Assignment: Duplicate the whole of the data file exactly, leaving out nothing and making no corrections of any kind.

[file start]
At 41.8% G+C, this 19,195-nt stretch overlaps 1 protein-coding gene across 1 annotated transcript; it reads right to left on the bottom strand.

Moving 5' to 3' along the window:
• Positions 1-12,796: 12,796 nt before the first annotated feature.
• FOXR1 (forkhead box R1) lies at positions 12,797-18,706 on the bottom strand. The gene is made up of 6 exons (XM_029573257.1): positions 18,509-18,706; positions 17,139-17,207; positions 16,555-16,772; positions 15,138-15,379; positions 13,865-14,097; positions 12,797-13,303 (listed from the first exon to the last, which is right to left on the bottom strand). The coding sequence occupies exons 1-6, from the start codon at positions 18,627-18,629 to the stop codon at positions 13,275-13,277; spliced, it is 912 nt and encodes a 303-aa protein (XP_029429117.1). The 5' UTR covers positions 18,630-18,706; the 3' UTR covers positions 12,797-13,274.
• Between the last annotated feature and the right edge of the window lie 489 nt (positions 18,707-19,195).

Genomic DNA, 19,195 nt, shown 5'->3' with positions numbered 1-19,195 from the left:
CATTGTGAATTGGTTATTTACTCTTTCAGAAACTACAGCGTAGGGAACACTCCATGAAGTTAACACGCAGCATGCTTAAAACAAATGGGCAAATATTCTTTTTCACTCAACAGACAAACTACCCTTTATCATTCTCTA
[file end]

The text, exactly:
At 41.8% G+C, this 19,195-nt stretch overlaps 1 protein-coding gene across 1 annotated transcript; it reads right to left on the bottom strand.

Moving 5' to 3' along the window:
• Positions 1-12,796: 12,796 nt before the first annotated feature.
• FOXR1 (forkhead box R1) lies at positions 12,797-18,706 on the bottom strand. The gene is made up of 6 exons (XM_029573257.1): positions 18,509-18,706; positions 17,139-17,207; positions 16,555-16,772; positions 15,138-15,379; positions 13,865-14,097; positions 12,797-13,303 (listed from the first exon to the last, which is right to left on the bottom strand). The coding sequence occupies exons 1-6, from the start codon at positions 18,627-18,629 to the stop codon at positions 13,275-13,277; spliced, it is 912 nt and encodes a 303-aa protein (XP_029429117.1). The 5' UTR covers positions 18,630-18,706; the 3' UTR covers positions 12,797-13,274.
• Between the last annotated feature and the right edge of the window lie 489 nt (positions 18,707-19,195).

Genomic DNA, 19,195 nt, shown 5'->3' with positions numbered 1-19,195 from the left:
CATTGTGAATTGGTTATTTACTCTTTCAGAAACTACAGCGTAGGGAACACTCCATGAAGTTAACACGCAGCATGCTTAAAACAAATGGGCAAATATTCTTTTTCACTCAACAGACAAACTACCCTTTATCATTCTCTA